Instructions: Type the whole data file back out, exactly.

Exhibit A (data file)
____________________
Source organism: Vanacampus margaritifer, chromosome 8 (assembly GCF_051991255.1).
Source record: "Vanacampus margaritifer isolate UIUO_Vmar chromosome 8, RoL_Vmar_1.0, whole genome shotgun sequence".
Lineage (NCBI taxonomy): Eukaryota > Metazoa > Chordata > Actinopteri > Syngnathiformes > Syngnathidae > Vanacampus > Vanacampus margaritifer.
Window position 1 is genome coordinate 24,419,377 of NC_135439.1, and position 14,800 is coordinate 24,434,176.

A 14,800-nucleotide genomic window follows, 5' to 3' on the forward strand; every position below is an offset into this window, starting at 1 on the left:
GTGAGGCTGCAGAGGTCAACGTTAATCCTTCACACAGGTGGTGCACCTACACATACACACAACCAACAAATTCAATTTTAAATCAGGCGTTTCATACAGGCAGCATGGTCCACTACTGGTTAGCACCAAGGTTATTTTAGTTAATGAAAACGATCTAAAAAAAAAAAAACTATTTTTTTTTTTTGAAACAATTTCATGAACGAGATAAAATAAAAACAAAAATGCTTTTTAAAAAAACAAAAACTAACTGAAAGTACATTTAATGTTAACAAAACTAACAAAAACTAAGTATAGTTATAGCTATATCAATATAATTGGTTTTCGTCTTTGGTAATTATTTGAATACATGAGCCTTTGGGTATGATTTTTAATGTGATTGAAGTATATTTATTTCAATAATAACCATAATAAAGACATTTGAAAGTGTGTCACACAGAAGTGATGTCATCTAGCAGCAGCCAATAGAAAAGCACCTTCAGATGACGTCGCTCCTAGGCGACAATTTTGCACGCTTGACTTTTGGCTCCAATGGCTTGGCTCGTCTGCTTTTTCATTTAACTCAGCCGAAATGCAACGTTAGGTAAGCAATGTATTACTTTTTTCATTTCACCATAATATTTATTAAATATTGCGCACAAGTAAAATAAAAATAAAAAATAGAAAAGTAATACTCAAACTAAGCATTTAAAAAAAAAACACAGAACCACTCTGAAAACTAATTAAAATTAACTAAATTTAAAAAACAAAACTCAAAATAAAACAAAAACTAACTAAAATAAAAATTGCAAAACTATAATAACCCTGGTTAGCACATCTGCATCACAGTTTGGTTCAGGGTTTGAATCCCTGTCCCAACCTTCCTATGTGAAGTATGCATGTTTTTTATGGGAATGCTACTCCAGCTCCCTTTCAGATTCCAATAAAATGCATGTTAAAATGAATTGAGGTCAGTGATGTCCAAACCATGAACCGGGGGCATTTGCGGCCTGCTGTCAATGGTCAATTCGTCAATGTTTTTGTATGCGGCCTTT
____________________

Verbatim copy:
Source organism: Vanacampus margaritifer, chromosome 8 (assembly GCF_051991255.1).
Source record: "Vanacampus margaritifer isolate UIUO_Vmar chromosome 8, RoL_Vmar_1.0, whole genome shotgun sequence".
Lineage (NCBI taxonomy): Eukaryota > Metazoa > Chordata > Actinopteri > Syngnathiformes > Syngnathidae > Vanacampus > Vanacampus margaritifer.
Window position 1 is genome coordinate 24,419,377 of NC_135439.1, and position 14,800 is coordinate 24,434,176.

A 14,800-nucleotide genomic window follows, 5' to 3' on the forward strand; every position below is an offset into this window, starting at 1 on the left:
GTGAGGCTGCAGAGGTCAACGTTAATCCTTCACACAGGTGGTGCACCTACACATACACACAACCAACAAATTCAATTTTAAATCAGGCGTTTCATACAGGCAGCATGGTCCACTACTGGTTAGCACCAAGGTTATTTTAGTTAATGAAAACGATCTAAAAAAAAAAAAACTATTTTTTTTTTTTGAAACAATTTCATGAACGAGATAAAATAAAAACAAAAATGCTTTTTAAAAAAACAAAAACTAACTGAAAGTACATTTAATGTTAACAAAACTAACAAAAACTAAGTATAGTTATAGCTATATCAATATAATTGGTTTTCGTCTTTGGTAATTATTTGAATACATGAGCCTTTGGGTATGATTTTTAATGTGATTGAAGTATATTTATTTCAATAATAACCATAATAAAGACATTTGAAAGTGTGTCACACAGAAGTGATGTCATCTAGCAGCAGCCAATAGAAAAGCACCTTCAGATGACGTCGCTCCTAGGCGACAATTTTGCACGCTTGACTTTTGGCTCCAATGGCTTGGCTCGTCTGCTTTTTCATTTAACTCAGCCGAAATGCAACGTTAGGTAAGCAATGTATTACTTTTTTCATTTCACCATAATATTTATTAAATATTGCGCACAAGTAAAATAAAAATAAAAAATAGAAAAGTAATACTCAAACTAAGCATTTAAAAAAAAAACACAGAACCACTCTGAAAACTAATTAAAATTAACTAAATTTAAAAAACAAAACTCAAAATAAAACAAAAACTAACTAAAATAAAAATTGCAAAACTATAATAACCCTGGTTAGCACATCTGCATCACAGTTTGGTTCAGGGTTTGAATCCCTGTCCCAACCTTCCTATGTGAAGTATGCATGTTTTTTATGGGAATGCTACTCCAGCTCCCTTTCAGATTCCAATAAAATGCATGTTAAAATGAATTGAGGTCAGTGATGTCCAAACCATGAACCGGGGGCATTTGCGGCCTGCTGTCAATGGTCAATTCGTCAATGTTTTTGTATGCGGCCTTT